The war in Afghanistan has lasted for 18 years and is the longest in U.S. history. It has cost over 4,000 American deaths — military and civilian. It began with an American military response to the 9/11 attacks directed by Osama bin Laden from Afghanistan. The initial objective of the G.W. Bush administration was clear: destroy the terrorist apparatus in Afghanistan, including the Taliban government that enabled it. It was not at all clear what would happen after that. Would U.S. forces pack up and return home — or would they remain in Afghanistan? President Bush had declared during the election campaign that his administration would not engage in “nation building” overseas. That suggested the United States would go in, do the job and get out.
However, America had an unfortunate history in Afghanistan of doing just that. When the Soviet Union invaded Afghanistan in 1979, the CIA supplied weapons to Afghan resistance forces. That effort was ultimately successful and in 1989, the Soviet army was forced to withdraw. At that point, Washington wrapped up its Afghanistan program and left. In the years that followed, a militant Islamist grouping called the Taliban emerged as the dominant force in Afghanistan. When bin Laden needed a safe haven to build and equip his terrorist network, he turned to the Taliban and they obliged. If the United States returned to Afghanistan, it dare not make the same mistake again.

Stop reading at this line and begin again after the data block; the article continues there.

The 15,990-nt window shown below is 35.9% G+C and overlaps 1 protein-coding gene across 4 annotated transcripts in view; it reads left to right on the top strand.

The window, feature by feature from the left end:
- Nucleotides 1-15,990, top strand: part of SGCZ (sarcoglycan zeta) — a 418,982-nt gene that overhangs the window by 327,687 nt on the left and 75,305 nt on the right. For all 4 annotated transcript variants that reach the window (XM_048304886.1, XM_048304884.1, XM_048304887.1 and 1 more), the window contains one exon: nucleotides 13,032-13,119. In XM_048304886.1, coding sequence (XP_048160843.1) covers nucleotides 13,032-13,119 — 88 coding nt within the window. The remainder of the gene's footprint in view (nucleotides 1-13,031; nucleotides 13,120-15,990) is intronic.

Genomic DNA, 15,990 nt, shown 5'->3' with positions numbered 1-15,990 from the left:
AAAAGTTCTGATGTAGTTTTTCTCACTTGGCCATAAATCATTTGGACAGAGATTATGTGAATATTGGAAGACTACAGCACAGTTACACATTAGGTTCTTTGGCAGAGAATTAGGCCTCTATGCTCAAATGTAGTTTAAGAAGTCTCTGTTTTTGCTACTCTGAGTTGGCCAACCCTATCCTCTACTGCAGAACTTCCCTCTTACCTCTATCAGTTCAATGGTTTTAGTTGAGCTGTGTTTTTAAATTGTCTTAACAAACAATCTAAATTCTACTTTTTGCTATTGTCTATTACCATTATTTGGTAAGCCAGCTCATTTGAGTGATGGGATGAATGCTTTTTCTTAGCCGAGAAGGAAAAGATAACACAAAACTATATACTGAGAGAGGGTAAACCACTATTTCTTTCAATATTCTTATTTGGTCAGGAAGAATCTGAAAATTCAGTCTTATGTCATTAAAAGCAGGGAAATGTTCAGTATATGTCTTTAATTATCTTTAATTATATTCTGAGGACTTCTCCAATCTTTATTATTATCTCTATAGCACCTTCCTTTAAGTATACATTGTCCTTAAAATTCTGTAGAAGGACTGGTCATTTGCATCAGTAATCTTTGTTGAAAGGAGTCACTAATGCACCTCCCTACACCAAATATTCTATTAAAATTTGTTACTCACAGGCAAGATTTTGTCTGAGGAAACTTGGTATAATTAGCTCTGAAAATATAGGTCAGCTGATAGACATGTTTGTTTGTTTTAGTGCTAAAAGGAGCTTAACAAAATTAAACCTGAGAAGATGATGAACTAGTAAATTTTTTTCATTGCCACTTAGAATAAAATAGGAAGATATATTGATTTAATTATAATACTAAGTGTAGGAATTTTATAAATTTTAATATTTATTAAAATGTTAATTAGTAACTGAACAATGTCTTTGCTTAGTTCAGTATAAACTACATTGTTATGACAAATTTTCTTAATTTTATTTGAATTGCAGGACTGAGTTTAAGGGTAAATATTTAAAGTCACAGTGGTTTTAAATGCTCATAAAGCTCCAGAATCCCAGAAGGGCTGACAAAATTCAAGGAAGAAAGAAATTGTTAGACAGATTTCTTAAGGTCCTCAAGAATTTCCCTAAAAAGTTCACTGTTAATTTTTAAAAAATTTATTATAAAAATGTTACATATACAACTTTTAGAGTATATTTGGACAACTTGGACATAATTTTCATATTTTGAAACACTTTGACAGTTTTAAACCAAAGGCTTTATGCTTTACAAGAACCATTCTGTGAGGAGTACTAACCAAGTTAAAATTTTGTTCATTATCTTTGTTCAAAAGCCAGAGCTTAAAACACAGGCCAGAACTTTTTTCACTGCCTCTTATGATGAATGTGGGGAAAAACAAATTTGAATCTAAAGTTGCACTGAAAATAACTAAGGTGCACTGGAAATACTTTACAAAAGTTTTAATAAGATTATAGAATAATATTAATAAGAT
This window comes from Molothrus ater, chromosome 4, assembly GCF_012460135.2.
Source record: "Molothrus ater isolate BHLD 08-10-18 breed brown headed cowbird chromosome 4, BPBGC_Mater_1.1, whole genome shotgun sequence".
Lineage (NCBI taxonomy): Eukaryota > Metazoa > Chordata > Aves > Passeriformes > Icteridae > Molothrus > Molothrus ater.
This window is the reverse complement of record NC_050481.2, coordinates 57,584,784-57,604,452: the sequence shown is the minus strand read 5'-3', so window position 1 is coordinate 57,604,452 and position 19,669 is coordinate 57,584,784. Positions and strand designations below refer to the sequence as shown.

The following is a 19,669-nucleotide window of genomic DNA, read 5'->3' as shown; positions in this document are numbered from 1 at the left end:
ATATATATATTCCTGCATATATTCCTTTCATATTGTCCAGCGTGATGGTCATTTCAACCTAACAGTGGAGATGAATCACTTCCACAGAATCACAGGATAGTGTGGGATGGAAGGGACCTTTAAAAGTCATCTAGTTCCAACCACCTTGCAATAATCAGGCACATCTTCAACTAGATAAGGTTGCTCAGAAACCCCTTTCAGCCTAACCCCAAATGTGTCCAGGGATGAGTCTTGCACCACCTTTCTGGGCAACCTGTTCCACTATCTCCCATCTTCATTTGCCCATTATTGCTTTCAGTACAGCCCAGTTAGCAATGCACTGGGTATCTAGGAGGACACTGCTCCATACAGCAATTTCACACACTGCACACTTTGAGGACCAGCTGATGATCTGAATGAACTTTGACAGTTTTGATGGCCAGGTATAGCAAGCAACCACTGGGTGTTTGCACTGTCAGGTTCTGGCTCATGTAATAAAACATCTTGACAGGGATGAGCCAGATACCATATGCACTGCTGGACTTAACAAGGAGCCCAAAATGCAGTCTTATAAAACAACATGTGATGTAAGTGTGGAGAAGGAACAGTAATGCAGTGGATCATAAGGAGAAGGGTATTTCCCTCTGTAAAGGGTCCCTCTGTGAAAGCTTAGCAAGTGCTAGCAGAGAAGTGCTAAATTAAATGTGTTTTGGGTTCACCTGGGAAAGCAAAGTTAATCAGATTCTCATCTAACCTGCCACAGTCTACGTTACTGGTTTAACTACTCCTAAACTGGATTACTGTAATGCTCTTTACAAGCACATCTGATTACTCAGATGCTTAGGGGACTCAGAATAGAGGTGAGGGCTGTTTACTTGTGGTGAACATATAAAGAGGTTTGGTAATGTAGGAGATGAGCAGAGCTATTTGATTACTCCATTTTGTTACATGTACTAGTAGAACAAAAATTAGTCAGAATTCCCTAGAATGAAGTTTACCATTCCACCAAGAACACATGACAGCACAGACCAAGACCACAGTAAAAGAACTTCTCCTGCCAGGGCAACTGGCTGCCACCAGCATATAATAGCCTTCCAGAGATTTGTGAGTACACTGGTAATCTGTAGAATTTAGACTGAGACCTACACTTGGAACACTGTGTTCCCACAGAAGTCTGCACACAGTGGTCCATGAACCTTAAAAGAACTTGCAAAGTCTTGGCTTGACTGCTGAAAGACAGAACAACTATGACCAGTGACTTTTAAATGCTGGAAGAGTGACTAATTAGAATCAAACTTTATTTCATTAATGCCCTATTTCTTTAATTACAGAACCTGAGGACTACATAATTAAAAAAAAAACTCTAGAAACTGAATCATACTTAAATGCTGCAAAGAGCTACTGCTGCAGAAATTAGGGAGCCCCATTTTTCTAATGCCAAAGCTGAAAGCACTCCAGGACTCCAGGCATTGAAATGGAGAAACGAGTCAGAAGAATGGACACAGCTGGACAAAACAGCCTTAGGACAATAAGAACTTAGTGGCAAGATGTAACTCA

The American assault on Afghanistan in 2001-02 was successful in that it crippled both al-Qaida and the Taliban. A new, nominally pro-Western government was installed in Kabul. Washington pledged ongoing support (military and economic) to help the Karzai-led government become established. It looked a lot like nation building. The U.S. effort included the first truly democratic elections in Afghanistan’s history. It is anyone’s guess whether continued American attention and support might have produced a viable Afghan government with genuine popular support. Before that question could be tested, the Bush administration made a fateful mistake: it chose to invade and occupy Iraq. As a result, Baghdad, not Kabul, became America’s priority. The Taliban, which had been displaced and damaged, but not destroyed, took advantage of the resulting vacuum to rebuild support, particularly in the rural heartland of Afghanistan.